Vaccination is prevention and not a cure. As per the data released by the health ministry, Maharashtra, as of 7 am on May 9, inoculated 1,78,58,864 people ( over 1 crore ). The state has administered the second dose of vaccine to 33,16,183 people , i.e. 0.03% of the population.  70% of its population is below 45 years and the vaccination for this age group has been suspended due to paucity. This age group also needs to pay Rs. 700 to Rs.1000/- per dose. Since the Centre failed to provide vaccines for all the above 45+ age group, the vaccines for the below 45 age group are now diverted to them.
Interestingly, India’s military spending continues and in fact, grew by 6.8 percent to $71.1 billion in 2019. This was the highest military spending in South Asia, and third in the world. In the 2021-2022 defence budget, the pension bill was Rs 1.15 lakh crore out of the total Rs 4.78 lakh crore outlays. India allocates world’s highest i.e. 59 per centof its defence budget to salaries and pensions yet we refused to involve this highly disciplined work force in relief measures for Covid-19. Maharashtra has been called as the place for ‘Military Tourism’. There are many air force and military bases. A few examples are Artillery Center at Deolali (near Nasik), the Armoured Corps center at Ahmednagar, the National Defence Academy at Khadakvasla, airfields at Ozhar, Lohegaon, Santacruz, Sambre (Belgaum), Nagpur etc. Today Maharastra houses a major Air Force base at Lohegaon, and a Naval air base at Mumbai. But no quarantine facilities were set up here and new jumbo facilities had to be built.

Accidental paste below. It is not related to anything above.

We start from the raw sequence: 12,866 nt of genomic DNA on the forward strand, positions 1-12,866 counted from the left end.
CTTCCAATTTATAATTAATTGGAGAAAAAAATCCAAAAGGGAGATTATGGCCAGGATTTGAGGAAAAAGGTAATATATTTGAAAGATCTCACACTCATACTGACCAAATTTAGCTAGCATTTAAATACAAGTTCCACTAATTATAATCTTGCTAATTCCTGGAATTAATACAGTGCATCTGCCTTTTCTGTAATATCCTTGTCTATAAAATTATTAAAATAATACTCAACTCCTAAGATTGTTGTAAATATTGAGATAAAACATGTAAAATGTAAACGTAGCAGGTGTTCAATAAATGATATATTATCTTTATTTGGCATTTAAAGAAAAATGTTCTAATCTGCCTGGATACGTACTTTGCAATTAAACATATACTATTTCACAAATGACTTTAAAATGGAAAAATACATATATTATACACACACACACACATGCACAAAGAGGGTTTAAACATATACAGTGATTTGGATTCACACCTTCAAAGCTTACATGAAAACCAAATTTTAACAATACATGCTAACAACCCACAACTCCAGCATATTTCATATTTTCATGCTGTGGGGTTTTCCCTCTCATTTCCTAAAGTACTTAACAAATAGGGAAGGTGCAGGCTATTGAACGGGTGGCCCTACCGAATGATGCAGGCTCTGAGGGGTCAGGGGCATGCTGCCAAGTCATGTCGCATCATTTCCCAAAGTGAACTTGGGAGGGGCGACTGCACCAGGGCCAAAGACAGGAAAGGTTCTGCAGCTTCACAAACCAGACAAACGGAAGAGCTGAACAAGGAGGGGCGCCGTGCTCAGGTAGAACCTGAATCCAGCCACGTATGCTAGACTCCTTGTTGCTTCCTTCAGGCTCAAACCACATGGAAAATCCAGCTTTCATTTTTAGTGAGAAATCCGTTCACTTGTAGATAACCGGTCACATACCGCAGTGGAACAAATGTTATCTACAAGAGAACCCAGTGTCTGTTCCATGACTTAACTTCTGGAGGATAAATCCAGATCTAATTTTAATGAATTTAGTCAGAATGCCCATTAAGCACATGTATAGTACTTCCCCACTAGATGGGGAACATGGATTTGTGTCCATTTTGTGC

This state of crisis was exacerbated by complete lack of empathy by the so-called Bollywood influencers, film stars and artists, and most were seen fleeing the country. Also, there were insipid slogans which further disempowered the common citizen, like” My family, My responsibility” which emasculated the less-equal citizens, and an opportunity to empower the citizens to take responsibility to protect each countryman/woman/child, was lost.
Every crisis, like this current pandemic, is an opportunity to build unity across the deeply caste and class-ridden Indian society and to construct a narrative of social responsibility and social coherence. With the third-wave expected in the near-future, it is not too late to start the process of fostering equality and fraternity amongst the citizens of our state.
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8. Army maps out scenarios to fight COVID-19 outbreak at five levels – Society – Vietnam News | Politics, Business, Economy, Society, Life, Sports – VietNam News
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Dr Anuradha Bele is an electronics engineer and a veterinary doctor with a degree in management. She can be reached for references at email@example.com